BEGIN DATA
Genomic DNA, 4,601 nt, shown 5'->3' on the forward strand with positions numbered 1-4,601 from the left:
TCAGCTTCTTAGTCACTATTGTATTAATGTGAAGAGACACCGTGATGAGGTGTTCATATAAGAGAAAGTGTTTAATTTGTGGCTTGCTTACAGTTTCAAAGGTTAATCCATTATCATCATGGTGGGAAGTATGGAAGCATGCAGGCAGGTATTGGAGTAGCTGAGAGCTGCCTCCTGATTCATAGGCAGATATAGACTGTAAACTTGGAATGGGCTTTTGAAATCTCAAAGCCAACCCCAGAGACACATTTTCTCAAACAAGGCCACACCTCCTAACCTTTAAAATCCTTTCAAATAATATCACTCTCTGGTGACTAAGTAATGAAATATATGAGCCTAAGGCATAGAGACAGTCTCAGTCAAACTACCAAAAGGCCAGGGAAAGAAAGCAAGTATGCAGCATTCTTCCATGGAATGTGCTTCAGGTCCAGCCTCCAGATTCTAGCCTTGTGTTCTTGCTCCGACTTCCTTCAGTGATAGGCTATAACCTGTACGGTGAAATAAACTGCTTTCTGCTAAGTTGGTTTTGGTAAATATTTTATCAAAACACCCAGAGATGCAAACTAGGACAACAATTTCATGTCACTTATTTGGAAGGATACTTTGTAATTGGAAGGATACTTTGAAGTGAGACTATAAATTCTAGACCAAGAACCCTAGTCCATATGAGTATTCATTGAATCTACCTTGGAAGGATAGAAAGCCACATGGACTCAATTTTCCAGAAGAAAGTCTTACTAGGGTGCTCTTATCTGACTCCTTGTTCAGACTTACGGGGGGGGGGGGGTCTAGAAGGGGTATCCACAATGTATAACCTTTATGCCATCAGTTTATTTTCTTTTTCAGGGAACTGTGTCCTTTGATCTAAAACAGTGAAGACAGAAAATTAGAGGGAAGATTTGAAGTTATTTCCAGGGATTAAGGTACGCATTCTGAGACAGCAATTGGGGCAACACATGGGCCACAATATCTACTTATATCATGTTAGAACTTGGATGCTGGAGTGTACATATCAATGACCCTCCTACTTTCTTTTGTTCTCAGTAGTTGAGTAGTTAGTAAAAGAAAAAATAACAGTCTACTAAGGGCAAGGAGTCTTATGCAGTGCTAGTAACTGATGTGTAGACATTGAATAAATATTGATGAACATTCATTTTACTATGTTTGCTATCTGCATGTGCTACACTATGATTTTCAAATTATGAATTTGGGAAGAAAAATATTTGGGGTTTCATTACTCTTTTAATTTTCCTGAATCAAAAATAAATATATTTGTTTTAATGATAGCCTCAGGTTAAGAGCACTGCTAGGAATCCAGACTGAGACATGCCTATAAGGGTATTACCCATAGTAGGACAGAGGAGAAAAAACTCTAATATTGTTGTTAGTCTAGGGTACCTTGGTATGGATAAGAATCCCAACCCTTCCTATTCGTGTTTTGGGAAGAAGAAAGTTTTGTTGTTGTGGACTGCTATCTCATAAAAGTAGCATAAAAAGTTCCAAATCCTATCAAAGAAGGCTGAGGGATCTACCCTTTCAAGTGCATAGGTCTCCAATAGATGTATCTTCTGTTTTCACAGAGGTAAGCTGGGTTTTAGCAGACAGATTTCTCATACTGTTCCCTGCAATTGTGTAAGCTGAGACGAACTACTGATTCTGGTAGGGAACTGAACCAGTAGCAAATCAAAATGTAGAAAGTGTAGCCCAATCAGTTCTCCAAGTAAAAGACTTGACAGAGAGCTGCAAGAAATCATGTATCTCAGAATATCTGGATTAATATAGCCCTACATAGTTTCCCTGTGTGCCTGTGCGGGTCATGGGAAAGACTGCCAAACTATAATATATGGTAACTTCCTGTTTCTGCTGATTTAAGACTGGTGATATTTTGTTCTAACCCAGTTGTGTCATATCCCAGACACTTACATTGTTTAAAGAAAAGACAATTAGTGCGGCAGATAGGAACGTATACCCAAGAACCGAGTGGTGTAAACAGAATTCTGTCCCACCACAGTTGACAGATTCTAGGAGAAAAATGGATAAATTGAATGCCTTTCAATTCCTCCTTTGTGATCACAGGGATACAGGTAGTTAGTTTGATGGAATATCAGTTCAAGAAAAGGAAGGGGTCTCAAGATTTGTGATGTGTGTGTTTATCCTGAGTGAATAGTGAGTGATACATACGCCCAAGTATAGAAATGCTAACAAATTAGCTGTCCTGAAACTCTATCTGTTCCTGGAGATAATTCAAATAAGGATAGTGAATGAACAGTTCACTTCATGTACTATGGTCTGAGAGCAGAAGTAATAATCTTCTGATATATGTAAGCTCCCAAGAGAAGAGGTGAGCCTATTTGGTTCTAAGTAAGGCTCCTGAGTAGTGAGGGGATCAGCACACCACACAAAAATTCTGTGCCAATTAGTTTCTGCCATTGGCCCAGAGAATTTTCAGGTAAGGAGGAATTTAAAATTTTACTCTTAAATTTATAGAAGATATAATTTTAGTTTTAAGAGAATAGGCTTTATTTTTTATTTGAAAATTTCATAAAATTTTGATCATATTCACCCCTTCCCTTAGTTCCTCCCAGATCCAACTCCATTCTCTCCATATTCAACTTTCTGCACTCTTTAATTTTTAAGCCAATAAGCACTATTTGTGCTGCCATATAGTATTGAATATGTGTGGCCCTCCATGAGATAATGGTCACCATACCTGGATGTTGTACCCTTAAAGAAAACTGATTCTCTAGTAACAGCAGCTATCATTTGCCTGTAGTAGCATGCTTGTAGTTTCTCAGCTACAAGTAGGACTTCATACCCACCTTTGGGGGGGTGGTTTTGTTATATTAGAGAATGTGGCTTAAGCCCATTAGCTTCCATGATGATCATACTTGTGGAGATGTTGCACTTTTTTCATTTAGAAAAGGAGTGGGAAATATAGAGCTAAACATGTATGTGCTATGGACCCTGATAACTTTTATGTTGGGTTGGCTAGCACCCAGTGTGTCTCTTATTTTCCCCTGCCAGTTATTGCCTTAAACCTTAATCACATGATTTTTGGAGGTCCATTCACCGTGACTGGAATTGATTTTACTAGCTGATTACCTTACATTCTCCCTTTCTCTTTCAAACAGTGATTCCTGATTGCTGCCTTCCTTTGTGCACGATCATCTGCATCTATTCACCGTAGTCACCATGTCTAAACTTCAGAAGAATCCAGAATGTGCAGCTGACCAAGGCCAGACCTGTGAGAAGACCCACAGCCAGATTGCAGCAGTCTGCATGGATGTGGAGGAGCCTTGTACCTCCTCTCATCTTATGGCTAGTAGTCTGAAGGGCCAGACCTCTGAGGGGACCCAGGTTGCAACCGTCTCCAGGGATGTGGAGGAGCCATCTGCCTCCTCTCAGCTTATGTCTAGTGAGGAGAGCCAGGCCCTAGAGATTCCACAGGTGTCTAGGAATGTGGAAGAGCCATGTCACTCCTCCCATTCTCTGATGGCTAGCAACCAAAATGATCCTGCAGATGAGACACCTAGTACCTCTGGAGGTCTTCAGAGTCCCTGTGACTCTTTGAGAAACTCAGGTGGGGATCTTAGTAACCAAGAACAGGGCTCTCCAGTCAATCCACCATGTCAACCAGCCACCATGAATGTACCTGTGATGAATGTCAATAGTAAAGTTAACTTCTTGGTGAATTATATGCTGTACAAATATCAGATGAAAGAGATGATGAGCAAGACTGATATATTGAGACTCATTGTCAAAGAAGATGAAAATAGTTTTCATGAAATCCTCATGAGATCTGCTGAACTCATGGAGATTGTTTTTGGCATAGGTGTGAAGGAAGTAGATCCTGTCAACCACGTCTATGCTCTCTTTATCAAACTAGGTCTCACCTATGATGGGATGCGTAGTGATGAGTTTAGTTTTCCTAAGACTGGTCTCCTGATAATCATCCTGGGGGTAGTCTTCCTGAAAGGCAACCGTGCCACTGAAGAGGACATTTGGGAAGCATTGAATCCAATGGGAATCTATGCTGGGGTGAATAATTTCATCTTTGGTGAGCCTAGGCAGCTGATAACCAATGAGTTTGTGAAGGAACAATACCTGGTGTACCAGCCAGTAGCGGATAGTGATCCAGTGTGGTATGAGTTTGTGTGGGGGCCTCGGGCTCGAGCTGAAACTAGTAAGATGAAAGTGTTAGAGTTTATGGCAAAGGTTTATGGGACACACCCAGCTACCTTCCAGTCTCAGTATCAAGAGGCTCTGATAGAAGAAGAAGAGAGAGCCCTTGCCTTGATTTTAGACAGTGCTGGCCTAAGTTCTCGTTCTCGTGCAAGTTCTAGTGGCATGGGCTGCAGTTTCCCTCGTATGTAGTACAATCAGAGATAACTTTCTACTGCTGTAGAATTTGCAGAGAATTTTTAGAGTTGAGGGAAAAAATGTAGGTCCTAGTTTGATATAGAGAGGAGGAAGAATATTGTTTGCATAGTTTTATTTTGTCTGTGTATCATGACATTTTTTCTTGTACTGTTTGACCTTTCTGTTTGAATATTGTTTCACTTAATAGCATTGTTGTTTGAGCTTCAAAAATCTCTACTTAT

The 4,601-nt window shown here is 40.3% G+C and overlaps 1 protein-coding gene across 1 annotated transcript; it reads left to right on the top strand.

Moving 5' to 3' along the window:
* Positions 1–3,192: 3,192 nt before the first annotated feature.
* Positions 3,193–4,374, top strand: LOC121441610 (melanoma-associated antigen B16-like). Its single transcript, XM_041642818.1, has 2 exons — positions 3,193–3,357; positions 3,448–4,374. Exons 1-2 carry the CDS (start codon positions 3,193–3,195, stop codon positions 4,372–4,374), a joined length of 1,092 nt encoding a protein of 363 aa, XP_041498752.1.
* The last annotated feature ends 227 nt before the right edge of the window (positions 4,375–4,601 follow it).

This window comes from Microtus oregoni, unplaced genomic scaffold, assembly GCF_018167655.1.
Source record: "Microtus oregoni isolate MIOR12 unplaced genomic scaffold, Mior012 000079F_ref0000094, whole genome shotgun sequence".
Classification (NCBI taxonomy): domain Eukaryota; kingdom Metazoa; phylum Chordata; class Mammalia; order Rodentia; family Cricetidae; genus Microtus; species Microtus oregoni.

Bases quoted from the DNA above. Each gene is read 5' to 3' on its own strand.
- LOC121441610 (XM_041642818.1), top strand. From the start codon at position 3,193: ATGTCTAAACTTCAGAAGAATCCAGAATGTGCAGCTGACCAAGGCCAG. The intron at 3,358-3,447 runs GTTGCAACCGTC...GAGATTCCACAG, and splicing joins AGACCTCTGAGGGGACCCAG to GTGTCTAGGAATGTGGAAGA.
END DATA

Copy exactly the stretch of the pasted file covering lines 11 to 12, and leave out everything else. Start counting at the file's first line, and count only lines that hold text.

Bases quoted from the DNA above. Each gene is read 5' to 3' on its own strand.
- LOC121441610 (XM_041642818.1), top strand. From the start codon at position 3,193: ATGTCTAAACTTCAGAAGAATCCAGAATGTGCAGCTGACCAAGGCCAG. The intron at 3,358-3,447 runs GTTGCAACCGTC...GAGATTCCACAG, and splicing joins AGACCTCTGAGGGGACCCAG to GTGTCTAGGAATGTGGAAGA.